At the regional level, it can no longer count on the support of Arab powers, starting with the Gulf monarchies. However, the party may be pushed to escalate for reasons that go beyond Lebanon.

Its Iranian sponsor may indeed consider it a card to be used in the arm-wrestling between Tehran and Washington today.

But, on the other hand, any diplomatic solution could also come from there.

For Hezbollah leaders, negotiations with Israel can only take place within the framework of a regional settlement, involving its Iranian patron, which would officially give it another status on the Lebanese scene.

“We are still far from that. The war in Ukraine, the tensions between Iran and the United States over the nuclear issue and the desire of some Gulf countries to ally themselves with Israel make any such negotiation impossible today,” the same senior party official said.

The return to the nuclear deal, which was supposed to be a mere formality, is still uncertain, as the US refuses to remove Iran’s Islamic Revolutionary Guard Corps from its blacklist.

“The agreement on the Lebanese maritime border is intimately linked to the nuclear agreement with Iran,” said an Arab diplomat who requested anonymity.

He added that an American concession could help break the deadlock.

“Iran is currently asking to be able to sell oil without being subject to sanctions. If they get their way, there is a good chance that Lebanon will sign the agreement with Israel,” the source said.

But another regional development could complicate matters. US President Joe Biden is expected to visit Saudi Arabia soon.

In exchange for clearing Crown Prince Mohammed bin Salman’s name in the case of Saudi journalist Jamal Khashoggi’s murder, he could seal a rapprochement deal between Saudi Arabia and Israel.

If this is the case, the Iranians would undoubtedly be led to outbid each other, especially on the Lebanese terrain.

According to Parliament Speaker Nabih Berri, the American mediator Amos Hochstein is expected in Beirut in the next few days. However, a US representative said there are no current plans for a visit by Hochstein.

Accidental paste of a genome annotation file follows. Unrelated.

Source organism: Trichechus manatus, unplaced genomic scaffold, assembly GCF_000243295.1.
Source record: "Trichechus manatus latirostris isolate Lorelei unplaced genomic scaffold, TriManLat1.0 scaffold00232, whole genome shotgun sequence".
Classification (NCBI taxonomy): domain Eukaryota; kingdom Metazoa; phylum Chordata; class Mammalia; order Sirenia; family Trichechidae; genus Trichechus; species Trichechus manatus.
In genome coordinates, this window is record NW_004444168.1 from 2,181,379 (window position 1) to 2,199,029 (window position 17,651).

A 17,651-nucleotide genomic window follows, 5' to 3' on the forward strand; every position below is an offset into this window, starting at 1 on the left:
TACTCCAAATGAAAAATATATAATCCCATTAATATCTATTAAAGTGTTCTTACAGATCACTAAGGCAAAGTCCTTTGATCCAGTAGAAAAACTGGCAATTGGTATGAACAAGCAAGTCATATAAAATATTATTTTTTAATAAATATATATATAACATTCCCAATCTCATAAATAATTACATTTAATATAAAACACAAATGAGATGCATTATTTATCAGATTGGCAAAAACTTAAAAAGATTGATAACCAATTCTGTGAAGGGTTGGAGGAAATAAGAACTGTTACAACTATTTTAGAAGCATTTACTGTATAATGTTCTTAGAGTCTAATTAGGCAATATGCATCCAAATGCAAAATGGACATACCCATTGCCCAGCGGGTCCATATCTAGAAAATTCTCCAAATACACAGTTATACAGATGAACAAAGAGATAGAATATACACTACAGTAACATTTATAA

If Lebanon accepts his proposal, which is unlikely, Hezbollah would lose the game. If the state formalizes its claim to Line 29, the party will see it as a legitimization of its possible actions.

In its eyes, the disputed area would become a sort of “Shebaa-on-the-sea,” a territory in the hands of the ‘enemy,’ which justifies keeping its weapons until it is liberated.

“The summer will be hot,” Hezbollah's top executive said.

Israel threatens to destroy infrastructure in case of war

The commander in charge of Israel’s northern border, Amir Baram, threatened yesterday that in the event of war with Lebanon, Israel will destroy all infrastructure in areas, villages, and neighborhoods where Hezbollah has activities in southern Lebanon, according to remarks reported by the Arabic-speaking spokesman of the Israeli army, Avichay Adraee, on his Twitter account.

“We will destroy all the infrastructure at the blue line, to the last stone! This will be the fate of all facilities in villages or towns used by this terrorist army,” said General Baram, referring to an “increase in the past period of outposts” of Hezbollah in the border villages of South Lebanon.

“We are tracking down the active members of Hezbollah on the border ... They will pay the price, they and those who sent them, their community as well as the village that allows them to use it as a military base for terrorism.”

He added: “It seems that Lebanon will remain inside the dumping ground of Hezbollah and Iran ... And we, the army, will continue to work in Syria and Lebanon, whether it is by providing daily security or through a hidden battle to undermine all terrorist efforts.”

This article was originally published in French on L'Orient-Le Jour. Translation by Sahar Ghoussoub.

Hezbollah does not seem to want to be on the forefront of the maritime border demarcation between Lebanon and Israel.Naim Qassem, the party’s no. 2 man, confirmed this approach on Monday in an interview with Reuters in which he urged the Lebanese state to take action so the party can in turn act accordingly.“When the Lebanese state says that the Israelis are assaulting our waters and our oil,...